As the digital landscape evolves, businesses encounter new cyber threats they could not have imagined a decade ago. The reality of running a company in 2024 is such: no one wants to face a nightmare scenario but everyone has to be ready for it. Perhaps the biggest threat for startups is data breaches, and their consequences can be financially ruinous.

The risk of a data breach should not be downplayed. It’s crucial to have a strategy in place to mitigate the harm caused by a cyberattack, but it’s just as important to set up preventative measures that protect your startup before it’s targeted. Let’s see how significant the consequences of a data breach can be and how you can keep your business secure in the face of emerging threats.

How impactful are data breaches?

Imagine that you wake up one day to learn that nearly a hundred gigabytes of your company and customers’ data have appeared on the dark web. Names, addresses, credit card details, perhaps even login credentials – all for the highest bidder on the black market to buy. 

T-Mobile experienced a similar scenario in November 2023 when it was reported that nearly 90 GB of data related to the telecom’s clients were exposed. This was not the first cybersecurity incident that year – the company had reported cyberattacks in January and March. The recurring incidents reveal the determination of cybercriminals and the impact of data breaches on companies and their clients alike. That said, it’s not just the big fish that are targeted by data breaches – startups are just as likely to be targeted. 

According to research conducted by BlackFog in 2023, approximately 61% of small and medium businesses in the US and UK experienced a successful cyberattack in a 12-month period, leading to downtime and reduced customer retention. Furthermore, 39% of the organizations reported that the breaches led to a loss of customer data.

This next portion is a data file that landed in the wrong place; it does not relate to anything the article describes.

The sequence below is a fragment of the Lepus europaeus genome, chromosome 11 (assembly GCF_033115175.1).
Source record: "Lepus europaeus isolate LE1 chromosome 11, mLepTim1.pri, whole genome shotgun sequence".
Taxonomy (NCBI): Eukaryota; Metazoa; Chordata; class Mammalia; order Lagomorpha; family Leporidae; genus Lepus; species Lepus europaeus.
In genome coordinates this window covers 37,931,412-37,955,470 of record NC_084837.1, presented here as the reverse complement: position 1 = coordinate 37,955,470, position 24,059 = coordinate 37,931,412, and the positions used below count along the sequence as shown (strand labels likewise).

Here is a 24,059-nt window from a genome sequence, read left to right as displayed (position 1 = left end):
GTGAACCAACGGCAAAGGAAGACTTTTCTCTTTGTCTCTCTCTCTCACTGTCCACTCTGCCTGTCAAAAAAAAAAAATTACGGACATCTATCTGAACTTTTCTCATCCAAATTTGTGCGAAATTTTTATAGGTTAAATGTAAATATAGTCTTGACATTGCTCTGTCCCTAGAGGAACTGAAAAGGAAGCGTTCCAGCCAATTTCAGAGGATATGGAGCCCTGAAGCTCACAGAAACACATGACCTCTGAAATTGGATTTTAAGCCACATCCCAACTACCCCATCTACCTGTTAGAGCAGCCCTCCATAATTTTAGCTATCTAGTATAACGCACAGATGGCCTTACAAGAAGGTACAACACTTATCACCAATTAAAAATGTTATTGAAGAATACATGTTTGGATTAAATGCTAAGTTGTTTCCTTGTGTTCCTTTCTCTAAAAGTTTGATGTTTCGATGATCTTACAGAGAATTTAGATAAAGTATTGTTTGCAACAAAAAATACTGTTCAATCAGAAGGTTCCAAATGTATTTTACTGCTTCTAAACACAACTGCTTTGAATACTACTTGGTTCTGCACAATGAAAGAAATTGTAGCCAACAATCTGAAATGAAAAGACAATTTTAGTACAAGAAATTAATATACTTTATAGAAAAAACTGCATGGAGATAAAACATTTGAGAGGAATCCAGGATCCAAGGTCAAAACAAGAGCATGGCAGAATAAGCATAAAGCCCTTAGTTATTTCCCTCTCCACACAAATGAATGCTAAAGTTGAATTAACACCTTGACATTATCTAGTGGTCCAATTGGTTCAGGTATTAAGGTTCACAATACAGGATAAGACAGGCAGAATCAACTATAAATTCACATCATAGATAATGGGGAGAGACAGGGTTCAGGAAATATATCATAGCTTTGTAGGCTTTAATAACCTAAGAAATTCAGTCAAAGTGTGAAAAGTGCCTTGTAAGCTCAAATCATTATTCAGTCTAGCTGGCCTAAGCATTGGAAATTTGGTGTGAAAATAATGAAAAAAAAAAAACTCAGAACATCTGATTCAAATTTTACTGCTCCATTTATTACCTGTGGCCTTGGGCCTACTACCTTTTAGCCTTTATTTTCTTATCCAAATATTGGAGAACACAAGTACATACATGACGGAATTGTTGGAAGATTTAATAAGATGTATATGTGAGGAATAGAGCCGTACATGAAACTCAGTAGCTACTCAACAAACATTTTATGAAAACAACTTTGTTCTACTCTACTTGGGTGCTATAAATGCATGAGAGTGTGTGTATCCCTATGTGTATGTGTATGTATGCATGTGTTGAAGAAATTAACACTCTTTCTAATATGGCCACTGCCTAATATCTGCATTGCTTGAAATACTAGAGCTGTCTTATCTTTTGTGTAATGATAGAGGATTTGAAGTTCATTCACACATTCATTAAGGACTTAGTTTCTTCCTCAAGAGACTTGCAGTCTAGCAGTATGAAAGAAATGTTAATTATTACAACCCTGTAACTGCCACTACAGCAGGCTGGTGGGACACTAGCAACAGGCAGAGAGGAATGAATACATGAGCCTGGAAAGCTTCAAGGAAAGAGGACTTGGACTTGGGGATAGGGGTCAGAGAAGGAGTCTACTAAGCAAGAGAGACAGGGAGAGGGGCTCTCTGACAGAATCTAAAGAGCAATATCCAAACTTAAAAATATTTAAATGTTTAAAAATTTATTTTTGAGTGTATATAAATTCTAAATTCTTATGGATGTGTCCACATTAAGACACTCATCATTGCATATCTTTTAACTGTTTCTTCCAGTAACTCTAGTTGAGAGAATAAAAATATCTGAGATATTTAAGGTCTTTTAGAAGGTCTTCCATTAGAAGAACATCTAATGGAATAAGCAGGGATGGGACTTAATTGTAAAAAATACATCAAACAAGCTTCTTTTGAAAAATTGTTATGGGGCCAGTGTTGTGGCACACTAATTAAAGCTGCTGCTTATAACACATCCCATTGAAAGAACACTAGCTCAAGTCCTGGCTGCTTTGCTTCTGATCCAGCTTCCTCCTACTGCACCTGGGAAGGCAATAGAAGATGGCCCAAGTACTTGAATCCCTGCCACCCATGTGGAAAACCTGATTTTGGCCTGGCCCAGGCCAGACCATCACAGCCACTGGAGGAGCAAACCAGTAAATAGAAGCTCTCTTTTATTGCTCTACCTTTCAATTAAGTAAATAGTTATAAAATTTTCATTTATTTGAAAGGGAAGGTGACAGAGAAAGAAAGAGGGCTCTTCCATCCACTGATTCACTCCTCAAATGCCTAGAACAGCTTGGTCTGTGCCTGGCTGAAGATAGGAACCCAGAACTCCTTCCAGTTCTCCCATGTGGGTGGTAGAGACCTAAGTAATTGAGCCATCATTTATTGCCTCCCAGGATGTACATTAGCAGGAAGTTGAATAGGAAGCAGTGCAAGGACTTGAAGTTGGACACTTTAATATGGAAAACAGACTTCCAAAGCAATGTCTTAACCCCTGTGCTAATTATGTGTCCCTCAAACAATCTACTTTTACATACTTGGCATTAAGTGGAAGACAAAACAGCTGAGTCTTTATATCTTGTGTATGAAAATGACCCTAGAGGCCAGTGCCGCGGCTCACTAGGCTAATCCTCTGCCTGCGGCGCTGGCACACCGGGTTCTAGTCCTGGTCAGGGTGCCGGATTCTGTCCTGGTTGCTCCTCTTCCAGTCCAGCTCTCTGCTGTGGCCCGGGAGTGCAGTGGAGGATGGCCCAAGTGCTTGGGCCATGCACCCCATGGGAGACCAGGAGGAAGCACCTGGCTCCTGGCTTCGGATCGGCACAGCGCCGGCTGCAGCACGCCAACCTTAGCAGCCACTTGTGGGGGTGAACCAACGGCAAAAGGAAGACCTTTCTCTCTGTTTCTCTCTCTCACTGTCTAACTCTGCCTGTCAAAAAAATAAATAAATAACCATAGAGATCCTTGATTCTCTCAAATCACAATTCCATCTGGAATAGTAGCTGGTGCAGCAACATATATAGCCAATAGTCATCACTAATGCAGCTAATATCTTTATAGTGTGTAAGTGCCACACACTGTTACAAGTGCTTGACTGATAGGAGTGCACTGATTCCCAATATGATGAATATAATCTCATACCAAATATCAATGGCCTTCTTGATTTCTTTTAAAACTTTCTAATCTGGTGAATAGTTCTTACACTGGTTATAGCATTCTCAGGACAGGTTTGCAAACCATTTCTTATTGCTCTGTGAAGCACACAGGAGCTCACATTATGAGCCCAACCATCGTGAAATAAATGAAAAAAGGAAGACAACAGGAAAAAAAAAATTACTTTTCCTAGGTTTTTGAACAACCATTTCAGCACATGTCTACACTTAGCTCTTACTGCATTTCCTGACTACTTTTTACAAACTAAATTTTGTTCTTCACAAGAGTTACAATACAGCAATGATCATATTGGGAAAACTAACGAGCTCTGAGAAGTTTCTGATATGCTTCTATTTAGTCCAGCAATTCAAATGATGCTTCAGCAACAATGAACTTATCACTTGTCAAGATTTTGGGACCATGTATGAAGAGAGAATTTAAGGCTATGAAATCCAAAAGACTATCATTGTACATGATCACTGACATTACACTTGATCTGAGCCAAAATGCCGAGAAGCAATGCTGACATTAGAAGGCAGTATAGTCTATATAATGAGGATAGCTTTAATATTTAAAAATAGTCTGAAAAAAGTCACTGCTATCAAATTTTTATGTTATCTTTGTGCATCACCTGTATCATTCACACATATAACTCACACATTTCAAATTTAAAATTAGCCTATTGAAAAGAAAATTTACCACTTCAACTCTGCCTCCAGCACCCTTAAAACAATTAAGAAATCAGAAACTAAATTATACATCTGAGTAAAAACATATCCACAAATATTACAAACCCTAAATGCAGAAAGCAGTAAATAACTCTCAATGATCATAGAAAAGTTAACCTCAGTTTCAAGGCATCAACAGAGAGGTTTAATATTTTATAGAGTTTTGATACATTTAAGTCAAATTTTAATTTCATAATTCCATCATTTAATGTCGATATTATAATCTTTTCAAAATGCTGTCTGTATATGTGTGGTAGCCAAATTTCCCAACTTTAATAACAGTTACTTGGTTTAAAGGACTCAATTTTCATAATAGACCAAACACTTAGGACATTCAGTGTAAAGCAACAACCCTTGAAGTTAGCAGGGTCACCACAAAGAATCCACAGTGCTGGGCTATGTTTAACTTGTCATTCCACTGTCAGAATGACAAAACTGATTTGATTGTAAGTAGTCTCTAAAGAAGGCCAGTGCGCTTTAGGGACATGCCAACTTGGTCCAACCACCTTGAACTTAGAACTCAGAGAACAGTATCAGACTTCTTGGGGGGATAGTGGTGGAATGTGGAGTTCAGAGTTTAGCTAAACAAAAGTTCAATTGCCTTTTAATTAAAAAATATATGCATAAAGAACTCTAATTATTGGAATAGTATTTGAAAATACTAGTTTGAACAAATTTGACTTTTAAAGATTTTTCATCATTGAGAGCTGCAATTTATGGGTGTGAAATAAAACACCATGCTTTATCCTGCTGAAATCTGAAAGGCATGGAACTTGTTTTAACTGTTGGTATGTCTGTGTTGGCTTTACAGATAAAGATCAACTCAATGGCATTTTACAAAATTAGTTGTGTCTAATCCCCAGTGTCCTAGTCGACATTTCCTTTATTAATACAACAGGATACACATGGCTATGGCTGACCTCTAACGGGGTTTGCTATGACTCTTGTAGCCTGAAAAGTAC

Cause and effect

Looking closer into defenses that companies use, passwords remain at the top of the list as the primary means of authentication. However, relying on passwords as the sole protectors for all company data isn’t enough. That’s why organizations typically use multiple different security measures, including firewallssecure private networks, and routine software updates. Measures like employee training and on-site security are also considered part of the strategy. Multiple features of online and on-site measures are often combined to form a defense in depth strategy.

But why is it such a bad idea for your startup to rely on passwords alone? As it turns out, passwords are notoriously the Achilles heel for organizational security – and the culprit behind this is the users themselves. Verizon’s 2023 Data Breach Investigation Report reveals that around 74% of all data breaches involved the human error factor in some way, whether it was misusesocial engineering tactics, or other mishaps.

It’s unsurprising that the breach figure is so high. According to the latest NordPass survey, anaverage person handles around 170 passwords for personal use and around 90 for work purposes. Coming up with unique alternatives isn’t easy – not to mention the stress of keeping personal and work credentials separate. Not all passwords in this number are frequently used, either.